Conceptualization and Measurement of Physiologic Health for Adults

Vol. 16, Urinary Tract Infection

by John V. Zielske, Kathleen N. Lohr, Robert H. Brook, George A. Goldberg


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Urinary tract infection (UTI) is the presence and growth of bacteria anywhere in the kidneys, their collecting systems, or the bladder. Data on UTI incidence, prevalence, and adverse consequences are used in the Health Insurance Study (HIS) to investigate the effect of different levels of insurance on health status and quality of care because of its ease of diagnosis, amenability to treatment, common occurrence (especially in women), and impact on wellbeing. This volume reviews pertinent medical literature, details the HIS definition of UTI, describes HIS methods for measuring its presence and impact on people's lives, presents and discusses enrollment data from the six HIS sites, and outlines quality-of-care criteria. Illustrative findings include: Based on questionnaire data, 43 percent of adult female enrollees reported a past UTI (usually one or two episodes). Among those women with probable infection at enrollment, 41 percent reported adverse effects (mainly pain or worry).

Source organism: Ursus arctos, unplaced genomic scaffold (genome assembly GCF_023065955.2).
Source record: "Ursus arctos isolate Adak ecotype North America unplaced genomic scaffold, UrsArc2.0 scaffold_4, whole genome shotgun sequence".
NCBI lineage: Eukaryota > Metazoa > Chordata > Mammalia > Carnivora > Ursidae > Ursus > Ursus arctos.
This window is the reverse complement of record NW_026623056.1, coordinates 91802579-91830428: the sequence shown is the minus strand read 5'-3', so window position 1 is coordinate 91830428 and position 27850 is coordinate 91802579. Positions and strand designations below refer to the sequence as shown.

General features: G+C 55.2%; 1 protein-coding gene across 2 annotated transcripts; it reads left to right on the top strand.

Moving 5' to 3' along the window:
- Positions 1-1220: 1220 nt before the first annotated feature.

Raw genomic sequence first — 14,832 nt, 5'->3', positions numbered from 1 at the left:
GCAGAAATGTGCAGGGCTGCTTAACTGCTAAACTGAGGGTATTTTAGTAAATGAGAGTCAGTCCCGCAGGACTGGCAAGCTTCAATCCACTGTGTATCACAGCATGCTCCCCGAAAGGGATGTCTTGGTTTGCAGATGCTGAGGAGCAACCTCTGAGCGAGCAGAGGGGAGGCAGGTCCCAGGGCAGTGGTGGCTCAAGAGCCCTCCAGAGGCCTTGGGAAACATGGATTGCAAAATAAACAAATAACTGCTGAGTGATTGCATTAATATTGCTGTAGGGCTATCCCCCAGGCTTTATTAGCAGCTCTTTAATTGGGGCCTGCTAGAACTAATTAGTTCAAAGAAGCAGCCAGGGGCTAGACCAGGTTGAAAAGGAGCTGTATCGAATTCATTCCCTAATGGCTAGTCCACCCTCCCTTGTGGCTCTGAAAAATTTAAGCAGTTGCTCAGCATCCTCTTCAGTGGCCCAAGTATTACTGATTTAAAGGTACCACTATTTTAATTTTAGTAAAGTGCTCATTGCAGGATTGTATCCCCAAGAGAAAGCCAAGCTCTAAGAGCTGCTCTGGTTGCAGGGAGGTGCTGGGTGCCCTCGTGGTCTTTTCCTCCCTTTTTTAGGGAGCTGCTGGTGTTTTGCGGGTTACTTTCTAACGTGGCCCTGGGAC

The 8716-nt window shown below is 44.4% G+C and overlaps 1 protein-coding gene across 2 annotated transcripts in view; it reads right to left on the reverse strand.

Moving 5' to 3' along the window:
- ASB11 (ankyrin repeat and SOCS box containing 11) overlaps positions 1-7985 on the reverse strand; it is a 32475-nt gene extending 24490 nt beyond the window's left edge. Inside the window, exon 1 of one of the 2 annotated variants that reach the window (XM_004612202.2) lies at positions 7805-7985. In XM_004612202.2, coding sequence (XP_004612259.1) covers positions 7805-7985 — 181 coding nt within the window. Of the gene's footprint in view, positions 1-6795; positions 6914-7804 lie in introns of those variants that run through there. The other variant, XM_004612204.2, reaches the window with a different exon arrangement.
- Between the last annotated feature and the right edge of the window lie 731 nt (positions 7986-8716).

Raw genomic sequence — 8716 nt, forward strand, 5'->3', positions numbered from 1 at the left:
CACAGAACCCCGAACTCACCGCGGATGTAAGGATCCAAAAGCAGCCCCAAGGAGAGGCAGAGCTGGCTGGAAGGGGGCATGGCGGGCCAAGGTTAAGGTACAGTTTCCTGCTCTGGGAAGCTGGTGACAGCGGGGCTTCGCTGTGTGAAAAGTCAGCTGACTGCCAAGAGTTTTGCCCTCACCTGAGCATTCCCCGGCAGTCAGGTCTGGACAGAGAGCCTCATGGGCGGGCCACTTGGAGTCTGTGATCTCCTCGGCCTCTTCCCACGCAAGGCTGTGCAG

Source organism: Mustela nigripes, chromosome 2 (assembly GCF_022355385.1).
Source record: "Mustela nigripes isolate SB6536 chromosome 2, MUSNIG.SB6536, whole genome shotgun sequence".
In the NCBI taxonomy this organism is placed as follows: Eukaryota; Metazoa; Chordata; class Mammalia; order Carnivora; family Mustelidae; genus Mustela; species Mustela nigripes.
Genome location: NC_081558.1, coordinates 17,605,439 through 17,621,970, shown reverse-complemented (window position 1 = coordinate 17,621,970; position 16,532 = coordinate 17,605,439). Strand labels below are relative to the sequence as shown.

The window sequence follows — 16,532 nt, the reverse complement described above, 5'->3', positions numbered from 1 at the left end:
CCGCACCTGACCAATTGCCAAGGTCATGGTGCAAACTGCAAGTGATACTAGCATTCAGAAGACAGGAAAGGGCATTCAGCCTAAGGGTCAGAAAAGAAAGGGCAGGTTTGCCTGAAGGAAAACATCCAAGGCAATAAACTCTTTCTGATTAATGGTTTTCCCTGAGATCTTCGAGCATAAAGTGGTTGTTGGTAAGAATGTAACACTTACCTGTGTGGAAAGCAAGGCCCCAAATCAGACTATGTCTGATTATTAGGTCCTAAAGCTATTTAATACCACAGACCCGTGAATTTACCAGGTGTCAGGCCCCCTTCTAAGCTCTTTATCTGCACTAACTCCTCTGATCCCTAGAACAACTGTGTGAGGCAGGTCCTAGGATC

This report is part of the RAND Corporation Report series. The report was a product of the RAND Corporation from 1948 to 1993 that represented the principal publication documenting and transmitting RAND's major research findings and final research.

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